Get Ready for the Yahoo Reorg: Whither Yang?
“Where’s Jerry here? He is like a ghost,” said a Yahoo (YHOO) exec to me last week.
The exec was referring to the plans for a major overhaul of the management structure of the troubled Internet company–the dreaded and inevitable reorg that BoomTown wrote about in detail last week that is expected to be announced this week.
Many execs have told BoomTown that Yahoo CEO Jerry Yang has been strangely absent from the communications around the reorg, which has been driven largely by President Sue Decker.
Well, ghosts aren’t real, but fear and uncertainty clearly are at Yahoo these days.
Thus, as Yahoo gears up for its annual meeting on Aug. 1, where it faces a proxy battle with billionaire Carl Icahn (whose billowing sails have been much trimmed by the huge drop in Yahoo’s stock price recently), here’s a certainty: Yet another bumpy week for Yahoo, its employees and shareholders.
Last week, BoomTown outlined the changes that Yahoo is likely to announce this week, part of a massive management overhaul that has spurred the departures of top execs and focused much attention on how Yahoo is going to be organized by its leadership for its many challenges going forward.
That is, of course, if that leadership does go forward.
This is not to say that either Yang or Decker is under any particular pressure to go, despite all the turmoil with the Internet giant and also from external forces.
In fact, I think Decker will soon get the CEO job outright.
As I wrote in my post last week of other possible CEO alternatives for Yahoo (and I stand by my pick of Mark Cuban, my friends!):
It’s the obvious question, of course, to ask whether the co-founder of Yahoo has what it takes to manage the company through what will doubtlessly be a very difficult year. … As Yahoo continues to be in limbo, pressure is sure to mount heavily on Yang, and it is not a stretch to imagine he will not remain in the top job at the troubled company for the long term.”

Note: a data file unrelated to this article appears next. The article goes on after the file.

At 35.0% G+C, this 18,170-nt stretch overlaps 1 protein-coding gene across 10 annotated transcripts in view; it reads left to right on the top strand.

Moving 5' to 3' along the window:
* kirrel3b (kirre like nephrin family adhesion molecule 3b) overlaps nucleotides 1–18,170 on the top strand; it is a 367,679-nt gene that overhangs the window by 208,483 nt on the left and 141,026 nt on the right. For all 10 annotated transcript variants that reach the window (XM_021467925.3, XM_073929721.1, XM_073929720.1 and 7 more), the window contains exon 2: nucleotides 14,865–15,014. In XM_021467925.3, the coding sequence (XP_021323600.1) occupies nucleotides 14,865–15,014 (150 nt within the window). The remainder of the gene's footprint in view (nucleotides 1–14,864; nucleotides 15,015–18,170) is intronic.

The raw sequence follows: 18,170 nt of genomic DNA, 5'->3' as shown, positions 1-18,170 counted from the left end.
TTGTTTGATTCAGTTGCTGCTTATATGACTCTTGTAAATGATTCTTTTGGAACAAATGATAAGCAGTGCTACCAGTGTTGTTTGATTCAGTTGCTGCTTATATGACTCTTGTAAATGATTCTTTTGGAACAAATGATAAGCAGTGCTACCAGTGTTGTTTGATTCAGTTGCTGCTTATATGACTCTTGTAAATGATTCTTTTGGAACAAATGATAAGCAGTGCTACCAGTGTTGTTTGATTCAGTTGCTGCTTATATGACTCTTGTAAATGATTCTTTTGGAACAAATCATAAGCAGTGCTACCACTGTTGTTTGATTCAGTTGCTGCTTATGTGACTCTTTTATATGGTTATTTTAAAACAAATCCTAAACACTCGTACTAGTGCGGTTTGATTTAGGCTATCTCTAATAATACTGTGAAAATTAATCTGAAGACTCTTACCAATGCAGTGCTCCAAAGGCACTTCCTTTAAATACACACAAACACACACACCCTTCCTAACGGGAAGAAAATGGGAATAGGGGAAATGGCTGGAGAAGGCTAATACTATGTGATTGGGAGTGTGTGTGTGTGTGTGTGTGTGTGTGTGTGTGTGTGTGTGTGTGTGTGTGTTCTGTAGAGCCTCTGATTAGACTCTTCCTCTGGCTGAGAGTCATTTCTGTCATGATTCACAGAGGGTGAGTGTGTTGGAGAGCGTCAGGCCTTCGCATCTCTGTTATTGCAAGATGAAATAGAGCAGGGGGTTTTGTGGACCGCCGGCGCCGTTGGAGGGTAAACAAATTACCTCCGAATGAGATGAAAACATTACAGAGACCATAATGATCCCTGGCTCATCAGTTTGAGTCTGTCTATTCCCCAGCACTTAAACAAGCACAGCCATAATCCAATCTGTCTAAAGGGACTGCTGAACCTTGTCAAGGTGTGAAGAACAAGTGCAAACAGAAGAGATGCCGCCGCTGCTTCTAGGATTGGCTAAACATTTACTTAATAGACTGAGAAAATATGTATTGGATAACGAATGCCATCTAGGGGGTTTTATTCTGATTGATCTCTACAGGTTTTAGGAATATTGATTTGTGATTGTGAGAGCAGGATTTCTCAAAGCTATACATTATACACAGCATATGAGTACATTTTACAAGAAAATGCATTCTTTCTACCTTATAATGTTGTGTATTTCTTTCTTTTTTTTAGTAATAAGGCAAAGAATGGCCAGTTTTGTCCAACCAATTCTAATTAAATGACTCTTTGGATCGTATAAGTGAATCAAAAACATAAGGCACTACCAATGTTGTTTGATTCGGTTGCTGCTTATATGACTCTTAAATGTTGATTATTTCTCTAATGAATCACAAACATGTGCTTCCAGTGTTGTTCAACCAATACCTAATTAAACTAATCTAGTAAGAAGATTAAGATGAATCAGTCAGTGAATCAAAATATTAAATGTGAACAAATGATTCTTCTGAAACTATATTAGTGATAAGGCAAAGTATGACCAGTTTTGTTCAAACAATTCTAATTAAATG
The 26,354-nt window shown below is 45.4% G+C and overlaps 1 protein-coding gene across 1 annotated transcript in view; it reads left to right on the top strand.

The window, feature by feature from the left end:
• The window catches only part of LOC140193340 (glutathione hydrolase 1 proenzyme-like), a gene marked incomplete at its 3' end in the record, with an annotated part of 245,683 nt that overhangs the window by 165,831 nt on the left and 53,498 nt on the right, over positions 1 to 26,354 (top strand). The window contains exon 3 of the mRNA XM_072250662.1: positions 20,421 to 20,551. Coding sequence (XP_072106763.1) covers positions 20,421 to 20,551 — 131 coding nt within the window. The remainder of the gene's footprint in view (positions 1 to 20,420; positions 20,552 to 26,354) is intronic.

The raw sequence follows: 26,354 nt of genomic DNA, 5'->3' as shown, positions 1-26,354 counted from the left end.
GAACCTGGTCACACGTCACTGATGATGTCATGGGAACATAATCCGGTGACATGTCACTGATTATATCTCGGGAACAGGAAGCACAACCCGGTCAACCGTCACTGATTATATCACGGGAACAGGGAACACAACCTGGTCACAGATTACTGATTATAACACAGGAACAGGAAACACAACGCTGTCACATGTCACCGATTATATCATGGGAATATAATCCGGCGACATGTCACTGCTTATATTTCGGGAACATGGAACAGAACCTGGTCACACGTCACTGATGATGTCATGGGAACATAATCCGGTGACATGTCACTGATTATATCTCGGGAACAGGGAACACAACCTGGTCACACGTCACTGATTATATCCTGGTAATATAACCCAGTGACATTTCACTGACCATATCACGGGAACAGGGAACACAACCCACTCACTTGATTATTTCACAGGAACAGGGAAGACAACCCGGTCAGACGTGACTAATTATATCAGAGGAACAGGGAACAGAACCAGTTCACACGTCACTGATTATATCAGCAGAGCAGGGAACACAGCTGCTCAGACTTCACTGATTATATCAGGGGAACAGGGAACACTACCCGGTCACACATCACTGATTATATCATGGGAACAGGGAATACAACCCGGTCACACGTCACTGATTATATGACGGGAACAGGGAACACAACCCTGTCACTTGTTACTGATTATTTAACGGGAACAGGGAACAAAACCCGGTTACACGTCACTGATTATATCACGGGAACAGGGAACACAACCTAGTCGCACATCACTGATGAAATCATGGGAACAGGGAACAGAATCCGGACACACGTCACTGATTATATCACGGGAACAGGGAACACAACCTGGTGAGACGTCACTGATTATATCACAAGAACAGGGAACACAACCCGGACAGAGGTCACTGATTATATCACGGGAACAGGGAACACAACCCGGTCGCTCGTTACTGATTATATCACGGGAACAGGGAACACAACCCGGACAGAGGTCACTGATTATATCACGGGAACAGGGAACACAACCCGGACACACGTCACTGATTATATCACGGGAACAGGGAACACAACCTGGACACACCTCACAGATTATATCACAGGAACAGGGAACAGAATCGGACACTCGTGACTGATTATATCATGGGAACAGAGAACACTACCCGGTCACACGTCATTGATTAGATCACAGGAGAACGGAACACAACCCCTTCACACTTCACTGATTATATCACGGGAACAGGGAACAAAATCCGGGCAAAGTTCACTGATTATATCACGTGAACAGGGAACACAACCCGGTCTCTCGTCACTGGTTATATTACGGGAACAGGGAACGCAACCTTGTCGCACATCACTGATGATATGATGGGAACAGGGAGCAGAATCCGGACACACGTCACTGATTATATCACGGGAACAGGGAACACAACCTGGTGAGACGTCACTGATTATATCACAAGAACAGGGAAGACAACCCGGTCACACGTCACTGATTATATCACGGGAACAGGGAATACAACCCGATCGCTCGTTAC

It is even easier to imagine after the last week, which saw much upheaval in the exec ranks, with several top managers headed out the door and others clearly considering scaling the perimeter fence.
There’s lots of reasons for that, including the form of the expected reorg that might put power–besides with Yang and Decker–into the hands of two key execs: Hilary Schneider and Ash Patel (both pictured here).
Patel, the longtime Yahoo exec who is currently EVP of its Platforms and Infrastructure division, is expected to lead a new Global Products group–made up of “global” properties and products.
Much of the Network division, which until recently was under the leadership of the now departed Jeff Weiner, will move under Patel, including search, mail, instant messenger, front page, platforms and social networking.
And Global Partner Solutions EVP Hilary Schneider is apparently to be placed over the entire U.S. region. Schneider keeps all of ad sales, but gets the Yahoo Media Group (which was also in the Network division).
That shift will bring together Yahoo’s vast content properties, like Yahoo Finance, with ad sales and align them more closely.
How closely Decker will hew to this setup, which was proposed internally over the last two weeks with little input from most managers, will be interesting to see.
Obviously, plans could change given the tepid reaction internally to it.
Most interesting to me is how involved Yang will be in the proceedings. Because, despite all the disappointment, the iconic Internet figure does still have a significant place in the hearts of his Yahoo troops.
But, even that has its limits and Yang is in more and more danger of truly losing those hearts and minds, especially if the company does not stop feeling like it is lurching from one drama to the next and very, very soon.
Said one former Yahoo who has been in touch with many still there and who still very much cares for the company (as most who have left truly do) about what the mood among current Yahoo employees is, in a common sentiment I hear often these days:
“They expressed frustration with the endless reorganizations and unclear future of the company. Also said that morale is really low and people feel like they aren’t seeing true leadership from the [senior] exec team.
“I definitely sense less sensitivity for Jerry in the conversations I have with people who are still with the company. Six months ago, whenever I mentioned that I feel sorry for Jerry (because I do) given everything going on, most people would nod or say, ‘me too.’ Now, the reaction is usually a groan or rolling eyes.”
As in: Boo!